“How dare Christians have the slightest intercourse with Jews, those most miserable of all men. They are lustful, rapacious, greedy, perfidious bandits -- pests of the universe!”
“Shall I tell you of their plundering, their covetousness, their abandonment of the poor, their thefts, their cheating in trade? The whole day long will not be enough to give you an account of these things.
“the synagogue is not only a brothel and a theater; it also is a den of robbers and a lodging for wild beasts… the dwelling of demons.” 
“They live for their bellies, they gape for the things of this world, their condition is not better than that of pigs or goats because of their wanton ways and excessive gluttony. They know but one thing: to fill their bellies and be drunk.” 
“The Jews are the odious assassins of Christ and for killing god there is no expiation, no indulgence, no pardon. Christians may never cease vengeance. The Jews must live in servitude forever. It is incumbent on all Christians to hate the Jews.” 
The reference to “the Jews” as “assassins of Christ,” as it does in Augustine, relates directly back to Matthew 27:25, and surfaces repeatedly throughout the Adversus literature. Ambrose of Milan reminds of the “deicide” even as he refers to the John gospel reminding that Jews are “children of Satan.” 
Martin Luther, (1483 – 1546) provided anti-Judaism with a modern gloss, and indeed represents the link between Chrysostom and Hitler: 
“At his trial in Nuremberg after the Second World War Julius Streicher, the notorious Nazi propagandist, editor of the scurrilous antisemitic weekly, Der Stürmer argued that if he should be standing there arraigned on such charges, so should Martin Luther.”
When Luther nailed his 95 Theses on the door of Wittenberg Castle Church on 31 October, 1517 he became a symbol of religious radicalism and reform which would weaken the authority of the Church and propel Europe towards that social revolution called the Enlightenment. His act of defiance would also inspire the transformation of religious anti-Judaism into its modern secular variant, antisemitism. 
Of the five “Jewish” works, those that would prove most fateful to the future of Jews were his final two, On the Jews and Their Lies; and Of The Unknowable Name and The Generations of Christ. The two works, written months apart in 1543, appeared just two years before his death. According to Reverend William Ralph Inge in 1944:
“If we wish to find a scapegoat on whose shoulders we may lay the miseries which Germany has brought upon the world -- I am more and more convinced that the worst evil genius of that country is not Hitler or Bismarck or Frederick the Great, but Martin Luther.”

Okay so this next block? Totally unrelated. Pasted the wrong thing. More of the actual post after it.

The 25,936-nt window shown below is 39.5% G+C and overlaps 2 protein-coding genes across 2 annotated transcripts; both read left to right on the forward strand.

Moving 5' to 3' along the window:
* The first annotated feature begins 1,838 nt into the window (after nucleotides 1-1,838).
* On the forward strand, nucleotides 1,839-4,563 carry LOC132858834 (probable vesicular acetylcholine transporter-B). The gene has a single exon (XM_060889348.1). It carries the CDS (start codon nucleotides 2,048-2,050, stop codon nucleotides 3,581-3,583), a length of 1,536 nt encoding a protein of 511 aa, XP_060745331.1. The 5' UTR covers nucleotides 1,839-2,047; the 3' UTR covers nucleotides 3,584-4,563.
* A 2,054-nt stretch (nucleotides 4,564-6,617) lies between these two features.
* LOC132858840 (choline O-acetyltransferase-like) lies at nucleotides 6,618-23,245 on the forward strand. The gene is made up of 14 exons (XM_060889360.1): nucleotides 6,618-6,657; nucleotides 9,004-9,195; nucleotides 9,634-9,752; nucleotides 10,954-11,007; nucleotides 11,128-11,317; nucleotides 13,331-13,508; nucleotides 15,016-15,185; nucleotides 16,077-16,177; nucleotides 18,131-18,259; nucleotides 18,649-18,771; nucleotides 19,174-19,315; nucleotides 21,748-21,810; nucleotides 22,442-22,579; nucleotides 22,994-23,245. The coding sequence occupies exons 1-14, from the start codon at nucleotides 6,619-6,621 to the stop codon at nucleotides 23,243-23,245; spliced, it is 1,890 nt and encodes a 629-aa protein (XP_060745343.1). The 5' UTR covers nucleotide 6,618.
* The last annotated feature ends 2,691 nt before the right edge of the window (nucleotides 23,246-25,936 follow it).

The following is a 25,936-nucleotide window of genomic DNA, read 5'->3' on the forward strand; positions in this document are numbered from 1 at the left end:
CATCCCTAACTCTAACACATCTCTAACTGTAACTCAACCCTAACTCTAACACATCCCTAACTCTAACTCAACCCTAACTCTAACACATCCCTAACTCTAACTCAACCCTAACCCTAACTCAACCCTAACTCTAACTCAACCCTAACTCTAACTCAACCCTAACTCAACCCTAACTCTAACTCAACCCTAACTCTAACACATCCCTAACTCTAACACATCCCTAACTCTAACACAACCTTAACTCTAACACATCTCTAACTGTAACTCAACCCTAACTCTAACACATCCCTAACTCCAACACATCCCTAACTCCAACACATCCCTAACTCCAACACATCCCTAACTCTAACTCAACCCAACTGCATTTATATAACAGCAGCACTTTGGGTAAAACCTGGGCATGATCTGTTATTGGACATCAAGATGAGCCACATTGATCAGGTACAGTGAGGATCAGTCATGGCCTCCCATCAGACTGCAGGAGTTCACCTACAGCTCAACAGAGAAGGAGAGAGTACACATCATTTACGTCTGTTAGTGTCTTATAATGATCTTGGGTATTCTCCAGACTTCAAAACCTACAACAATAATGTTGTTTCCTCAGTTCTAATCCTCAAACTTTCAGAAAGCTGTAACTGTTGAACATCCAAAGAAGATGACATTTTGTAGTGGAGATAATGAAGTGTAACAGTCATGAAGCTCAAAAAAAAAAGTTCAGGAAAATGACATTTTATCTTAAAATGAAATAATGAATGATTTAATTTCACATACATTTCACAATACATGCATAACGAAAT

In many ways a forerunner of the 17th century Age of Reason and the Enlightenment Luther had a profound impact on the conditions of existence, the physical survivability of the Jewish people. His theology was always and traditionally Supersessionist maintaining that Christianity replaced Judaism in God’s favor, inherited God’s covenant; was the “new” Israel. In his last works he would revert to Augustinian theological tradition by describing “the Jews” condition in the world as justifiably debased, homeless and despised. From, The Jews and their Lies: 
“‘Listen, Jew, are you aware that Jerusalem and your sovereignty, together with your temple and priesthood, have been destroyed for over 1,460 years?’. . . This work of wrath is proof that the Jews, surely rejected by God, are no longer his people, and neither is he any longer their God...Therefore the Jews have lost this promise, no matter how much they boast of their father Abraham… They are no longer the people of God.”
What clearer description of Christianity’s eternal Jewish Problem!
Luther, the “antisemite”
I draw a clear boundary between anti-Judaism as represented by Christian scripture magnified by centuries of theology, and antisemitism which I reserve for the secular inheritance of that religious inspiration. Clearly Luther’s last two works, and particularly On the Jews and their Lies, bridge the theological and the secular in both form and intent. Luther’s immediate audience is, “dear princes and nobles who have Jews in your domains,” and in it he provides specific instructions on how to deal with “their” Jews.
On the Jews and Their Lies is a fundamentally theological work in which its author begins by comparing Jewish misunderstanding of the “Old Testament” with his own “correct” reading of the Jewish texts. He describes the traditional threat Jewish misunderstanding poses to Christianity and Christians. In 65,000 words divided into 13 sections he systematically quotes Jewish scripture to rebut each of his asserted Jewish lies. Once the “lies” are exposed he asks rhetorically what, “we Christians [should] do with this rejected and condemned people?” His “solution” is a series of seven steps, the first four of which appear below: